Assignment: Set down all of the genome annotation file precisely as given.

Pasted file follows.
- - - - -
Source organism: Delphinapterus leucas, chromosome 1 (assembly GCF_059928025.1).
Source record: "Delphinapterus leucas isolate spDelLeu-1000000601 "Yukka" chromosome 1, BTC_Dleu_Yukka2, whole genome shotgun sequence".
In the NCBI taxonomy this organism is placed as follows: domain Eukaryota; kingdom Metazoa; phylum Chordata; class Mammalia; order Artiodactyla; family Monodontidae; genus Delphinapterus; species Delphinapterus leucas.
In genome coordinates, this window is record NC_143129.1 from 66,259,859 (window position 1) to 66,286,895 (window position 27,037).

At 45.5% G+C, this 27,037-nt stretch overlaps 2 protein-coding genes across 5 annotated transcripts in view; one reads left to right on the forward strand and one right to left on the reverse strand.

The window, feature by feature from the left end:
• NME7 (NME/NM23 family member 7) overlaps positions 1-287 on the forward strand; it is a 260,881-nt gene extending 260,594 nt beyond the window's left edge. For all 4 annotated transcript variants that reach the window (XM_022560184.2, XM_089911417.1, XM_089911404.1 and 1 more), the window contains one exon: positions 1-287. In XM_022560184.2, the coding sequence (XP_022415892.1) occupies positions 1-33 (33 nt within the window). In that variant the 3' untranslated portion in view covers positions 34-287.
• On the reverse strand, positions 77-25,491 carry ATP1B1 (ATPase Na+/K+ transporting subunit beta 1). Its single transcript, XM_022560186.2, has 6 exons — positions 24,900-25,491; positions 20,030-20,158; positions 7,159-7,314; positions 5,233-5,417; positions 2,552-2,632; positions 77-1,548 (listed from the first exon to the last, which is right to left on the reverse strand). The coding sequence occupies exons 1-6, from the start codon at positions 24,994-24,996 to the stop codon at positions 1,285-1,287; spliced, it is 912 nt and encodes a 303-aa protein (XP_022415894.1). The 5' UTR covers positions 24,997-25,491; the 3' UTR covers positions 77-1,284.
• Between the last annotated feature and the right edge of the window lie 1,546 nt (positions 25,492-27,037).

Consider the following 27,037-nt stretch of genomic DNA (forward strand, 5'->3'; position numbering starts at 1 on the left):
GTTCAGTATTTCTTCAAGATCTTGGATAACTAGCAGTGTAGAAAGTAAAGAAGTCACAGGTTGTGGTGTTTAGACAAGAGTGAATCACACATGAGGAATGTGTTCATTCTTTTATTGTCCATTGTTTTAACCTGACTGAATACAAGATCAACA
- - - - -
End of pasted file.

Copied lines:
Source organism: Delphinapterus leucas, chromosome 1 (assembly GCF_059928025.1).
Source record: "Delphinapterus leucas isolate spDelLeu-1000000601 "Yukka" chromosome 1, BTC_Dleu_Yukka2, whole genome shotgun sequence".
In the NCBI taxonomy this organism is placed as follows: domain Eukaryota; kingdom Metazoa; phylum Chordata; class Mammalia; order Artiodactyla; family Monodontidae; genus Delphinapterus; species Delphinapterus leucas.
In genome coordinates, this window is record NC_143129.1 from 66,259,859 (window position 1) to 66,286,895 (window position 27,037).

At 45.5% G+C, this 27,037-nt stretch overlaps 2 protein-coding genes across 5 annotated transcripts in view; one reads left to right on the forward strand and one right to left on the reverse strand.

The window, feature by feature from the left end:
• NME7 (NME/NM23 family member 7) overlaps positions 1-287 on the forward strand; it is a 260,881-nt gene extending 260,594 nt beyond the window's left edge. For all 4 annotated transcript variants that reach the window (XM_022560184.2, XM_089911417.1, XM_089911404.1 and 1 more), the window contains one exon: positions 1-287. In XM_022560184.2, the coding sequence (XP_022415892.1) occupies positions 1-33 (33 nt within the window). In that variant the 3' untranslated portion in view covers positions 34-287.
• On the reverse strand, positions 77-25,491 carry ATP1B1 (ATPase Na+/K+ transporting subunit beta 1). Its single transcript, XM_022560186.2, has 6 exons — positions 24,900-25,491; positions 20,030-20,158; positions 7,159-7,314; positions 5,233-5,417; positions 2,552-2,632; positions 77-1,548 (listed from the first exon to the last, which is right to left on the reverse strand). The coding sequence occupies exons 1-6, from the start codon at positions 24,994-24,996 to the stop codon at positions 1,285-1,287; spliced, it is 912 nt and encodes a 303-aa protein (XP_022415894.1). The 5' UTR covers positions 24,997-25,491; the 3' UTR covers positions 77-1,284.
• Between the last annotated feature and the right edge of the window lie 1,546 nt (positions 25,492-27,037).

Consider the following 27,037-nt stretch of genomic DNA (forward strand, 5'->3'; position numbering starts at 1 on the left):
GTTCAGTATTTCTTCAAGATCTTGGATAACTAGCAGTGTAGAAAGTAAAGAAGTCACAGGTTGTGGTGTTTAGACAAGAGTGAATCACACATGAGGAATGTGTTCATTCTTTTATTGTCCATTGTTTTAACCTGACTGAATACAAGATCAACA